More MS news articles for April 2002

Deafness and Multiple Sclerosis

Rev Neurol (Paris) 2001 Nov;157(11 Pt 1):1403-9
de Seze J, Assouad R, Stojkovic T, Desaulty A, Dubus B, Vermersch P.
Clinique neurologique, Hopital R. Salengro, CHRU de Lille, 59037, France.

Clinical presentation of multiple sclerosis (MS) is highly heterogeneous.

Deafness is considered to be rare.

The aim of this study was to determine the frequency of acute deafness in MS and to evaluate prognosis.

The occurrence of acute deafness was systematically noted in a cohort of 400 consecutive clinically definite MS patients.

Acute deafness was observed in 14 patients (3.5 p. cent) with a mean age of 28 years (15 to 48) and after a mean of 2.3 years (0 to 10) of disease duration.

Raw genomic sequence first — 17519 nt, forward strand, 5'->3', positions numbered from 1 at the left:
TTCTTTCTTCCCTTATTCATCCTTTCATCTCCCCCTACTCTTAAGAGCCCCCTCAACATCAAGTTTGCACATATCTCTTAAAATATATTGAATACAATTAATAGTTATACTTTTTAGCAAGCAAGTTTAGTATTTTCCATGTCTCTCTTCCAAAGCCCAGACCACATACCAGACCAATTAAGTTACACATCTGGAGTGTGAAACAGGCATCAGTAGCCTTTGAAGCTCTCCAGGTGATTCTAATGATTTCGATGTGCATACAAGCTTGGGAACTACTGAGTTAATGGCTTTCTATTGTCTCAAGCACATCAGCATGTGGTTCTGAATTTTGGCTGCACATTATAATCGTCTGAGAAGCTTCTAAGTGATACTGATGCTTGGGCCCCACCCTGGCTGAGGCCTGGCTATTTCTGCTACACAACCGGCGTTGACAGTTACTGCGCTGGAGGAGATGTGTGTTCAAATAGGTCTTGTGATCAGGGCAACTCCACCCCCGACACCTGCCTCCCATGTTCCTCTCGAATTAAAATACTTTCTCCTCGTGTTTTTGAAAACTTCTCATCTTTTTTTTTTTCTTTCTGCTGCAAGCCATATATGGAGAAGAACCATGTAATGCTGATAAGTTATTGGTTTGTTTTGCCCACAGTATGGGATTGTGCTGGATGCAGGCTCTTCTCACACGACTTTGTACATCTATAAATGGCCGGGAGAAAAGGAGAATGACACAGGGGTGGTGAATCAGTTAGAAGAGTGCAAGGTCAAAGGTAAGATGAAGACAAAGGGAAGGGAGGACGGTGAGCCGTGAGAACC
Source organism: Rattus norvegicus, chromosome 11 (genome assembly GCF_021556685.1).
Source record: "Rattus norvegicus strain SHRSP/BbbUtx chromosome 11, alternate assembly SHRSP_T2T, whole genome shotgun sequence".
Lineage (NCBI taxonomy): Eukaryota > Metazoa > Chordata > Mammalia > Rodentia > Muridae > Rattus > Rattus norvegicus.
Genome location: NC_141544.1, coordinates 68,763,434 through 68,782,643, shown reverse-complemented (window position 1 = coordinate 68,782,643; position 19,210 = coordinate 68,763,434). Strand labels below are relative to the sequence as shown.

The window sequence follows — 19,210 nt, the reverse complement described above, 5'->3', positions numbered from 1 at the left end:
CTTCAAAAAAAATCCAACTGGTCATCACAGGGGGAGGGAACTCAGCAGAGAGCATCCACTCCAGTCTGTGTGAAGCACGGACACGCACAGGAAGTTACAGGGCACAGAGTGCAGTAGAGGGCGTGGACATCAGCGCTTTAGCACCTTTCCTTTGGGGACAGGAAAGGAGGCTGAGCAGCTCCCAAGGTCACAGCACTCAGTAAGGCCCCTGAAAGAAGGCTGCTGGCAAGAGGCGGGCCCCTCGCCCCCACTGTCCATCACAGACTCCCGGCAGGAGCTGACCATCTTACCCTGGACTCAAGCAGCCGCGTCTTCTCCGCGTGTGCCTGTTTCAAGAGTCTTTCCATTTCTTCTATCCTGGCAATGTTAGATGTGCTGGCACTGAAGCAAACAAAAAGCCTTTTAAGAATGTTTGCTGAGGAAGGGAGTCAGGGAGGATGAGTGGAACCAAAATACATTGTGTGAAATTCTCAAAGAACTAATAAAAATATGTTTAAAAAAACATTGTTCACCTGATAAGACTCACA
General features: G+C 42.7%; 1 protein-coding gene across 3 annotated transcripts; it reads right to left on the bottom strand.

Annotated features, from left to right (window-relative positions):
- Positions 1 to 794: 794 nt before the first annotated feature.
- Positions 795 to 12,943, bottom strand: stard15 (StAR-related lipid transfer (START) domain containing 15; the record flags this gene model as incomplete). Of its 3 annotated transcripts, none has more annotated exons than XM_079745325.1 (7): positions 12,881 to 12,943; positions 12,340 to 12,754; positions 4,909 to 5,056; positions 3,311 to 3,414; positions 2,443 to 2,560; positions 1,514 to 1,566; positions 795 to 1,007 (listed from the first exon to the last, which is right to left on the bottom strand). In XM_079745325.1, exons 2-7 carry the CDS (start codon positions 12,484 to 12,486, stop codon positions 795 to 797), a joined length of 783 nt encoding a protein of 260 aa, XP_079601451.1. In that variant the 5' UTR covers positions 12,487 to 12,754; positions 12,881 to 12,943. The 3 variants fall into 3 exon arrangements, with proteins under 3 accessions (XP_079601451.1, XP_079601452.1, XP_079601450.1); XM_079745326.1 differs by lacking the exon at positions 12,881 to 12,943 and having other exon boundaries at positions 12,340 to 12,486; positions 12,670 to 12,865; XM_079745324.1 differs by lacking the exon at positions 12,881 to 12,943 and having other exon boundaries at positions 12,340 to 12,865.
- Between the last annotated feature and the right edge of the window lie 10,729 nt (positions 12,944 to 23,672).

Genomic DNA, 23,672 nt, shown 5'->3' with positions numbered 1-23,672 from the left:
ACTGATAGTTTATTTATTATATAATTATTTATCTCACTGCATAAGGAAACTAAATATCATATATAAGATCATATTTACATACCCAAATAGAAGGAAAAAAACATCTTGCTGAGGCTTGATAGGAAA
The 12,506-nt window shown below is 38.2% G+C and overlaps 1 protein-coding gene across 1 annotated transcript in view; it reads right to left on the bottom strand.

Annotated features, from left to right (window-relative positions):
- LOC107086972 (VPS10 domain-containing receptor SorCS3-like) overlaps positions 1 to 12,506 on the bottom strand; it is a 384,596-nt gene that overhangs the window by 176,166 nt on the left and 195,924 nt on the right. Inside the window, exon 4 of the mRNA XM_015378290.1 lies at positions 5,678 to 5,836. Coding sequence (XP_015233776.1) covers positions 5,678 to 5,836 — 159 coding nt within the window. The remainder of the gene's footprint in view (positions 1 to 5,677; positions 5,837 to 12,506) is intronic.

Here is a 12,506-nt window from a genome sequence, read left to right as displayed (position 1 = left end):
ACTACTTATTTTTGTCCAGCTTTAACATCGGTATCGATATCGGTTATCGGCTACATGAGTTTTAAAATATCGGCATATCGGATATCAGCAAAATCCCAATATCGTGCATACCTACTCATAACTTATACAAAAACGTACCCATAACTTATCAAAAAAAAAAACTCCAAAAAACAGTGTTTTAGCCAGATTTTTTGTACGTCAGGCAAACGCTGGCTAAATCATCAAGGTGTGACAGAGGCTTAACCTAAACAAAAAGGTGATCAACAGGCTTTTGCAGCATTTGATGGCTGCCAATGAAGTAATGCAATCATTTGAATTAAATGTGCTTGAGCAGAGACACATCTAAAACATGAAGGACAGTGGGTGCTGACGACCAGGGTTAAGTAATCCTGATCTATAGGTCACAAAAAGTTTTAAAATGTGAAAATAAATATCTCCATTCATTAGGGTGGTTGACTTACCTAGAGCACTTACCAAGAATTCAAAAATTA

In all but two patients, deafness was associated with disease exacerbations, highly suggestive of infratentorial lesions.

MRI showed hyperintensities in the pons or the midbrain in 11 cases.

Deafness disappeared in all cases excepted for one patient.

After a mean follow-up of 7.2 years (1 to 17), all the patients remain in the relapsing-remitting form of the disease with a mean EDSS of 2.4 (0 to 4.5).

Acute deafness is observed in 3.5 p. cent of MS cases and occurs more frequently during the first years of the disease.

Although follow-up of a larger cohort is necessary, deafness could be of good prognostic factor in MS.